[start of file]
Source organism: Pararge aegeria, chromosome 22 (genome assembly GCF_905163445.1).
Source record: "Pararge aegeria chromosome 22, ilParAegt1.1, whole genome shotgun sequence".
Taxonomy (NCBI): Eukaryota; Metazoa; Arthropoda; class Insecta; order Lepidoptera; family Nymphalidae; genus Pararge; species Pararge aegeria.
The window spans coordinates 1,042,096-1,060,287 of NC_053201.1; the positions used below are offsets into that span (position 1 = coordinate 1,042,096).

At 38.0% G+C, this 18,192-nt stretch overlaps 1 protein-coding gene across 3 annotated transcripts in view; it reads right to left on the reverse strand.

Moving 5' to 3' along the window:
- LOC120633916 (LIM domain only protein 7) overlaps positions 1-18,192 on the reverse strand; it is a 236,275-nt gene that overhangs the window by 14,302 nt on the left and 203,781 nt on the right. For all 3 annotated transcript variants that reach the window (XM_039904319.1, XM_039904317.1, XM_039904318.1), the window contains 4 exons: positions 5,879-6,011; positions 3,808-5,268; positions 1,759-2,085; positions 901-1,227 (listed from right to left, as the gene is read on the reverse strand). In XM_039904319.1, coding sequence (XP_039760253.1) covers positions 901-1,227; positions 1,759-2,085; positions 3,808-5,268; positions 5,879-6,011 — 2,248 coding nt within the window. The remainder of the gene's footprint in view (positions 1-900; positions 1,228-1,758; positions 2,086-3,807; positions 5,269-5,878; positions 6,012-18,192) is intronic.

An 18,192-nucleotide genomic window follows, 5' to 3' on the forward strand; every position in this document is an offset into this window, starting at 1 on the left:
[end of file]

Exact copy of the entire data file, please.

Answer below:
Source organism: Pararge aegeria, chromosome 22 (genome assembly GCF_905163445.1).
Source record: "Pararge aegeria chromosome 22, ilParAegt1.1, whole genome shotgun sequence".
Taxonomy (NCBI): Eukaryota; Metazoa; Arthropoda; class Insecta; order Lepidoptera; family Nymphalidae; genus Pararge; species Pararge aegeria.
The window spans coordinates 1,042,096-1,060,287 of NC_053201.1; the positions used below are offsets into that span (position 1 = coordinate 1,042,096).

At 38.0% G+C, this 18,192-nt stretch overlaps 1 protein-coding gene across 3 annotated transcripts in view; it reads right to left on the reverse strand.

Moving 5' to 3' along the window:
- LOC120633916 (LIM domain only protein 7) overlaps positions 1-18,192 on the reverse strand; it is a 236,275-nt gene that overhangs the window by 14,302 nt on the left and 203,781 nt on the right. For all 3 annotated transcript variants that reach the window (XM_039904319.1, XM_039904317.1, XM_039904318.1), the window contains 4 exons: positions 5,879-6,011; positions 3,808-5,268; positions 1,759-2,085; positions 901-1,227 (listed from right to left, as the gene is read on the reverse strand). In XM_039904319.1, coding sequence (XP_039760253.1) covers positions 901-1,227; positions 1,759-2,085; positions 3,808-5,268; positions 5,879-6,011 — 2,248 coding nt within the window. The remainder of the gene's footprint in view (positions 1-900; positions 1,228-1,758; positions 2,086-3,807; positions 5,269-5,878; positions 6,012-18,192) is intronic.

An 18,192-nucleotide genomic window follows, 5' to 3' on the forward strand; every position in this document is an offset into this window, starting at 1 on the left: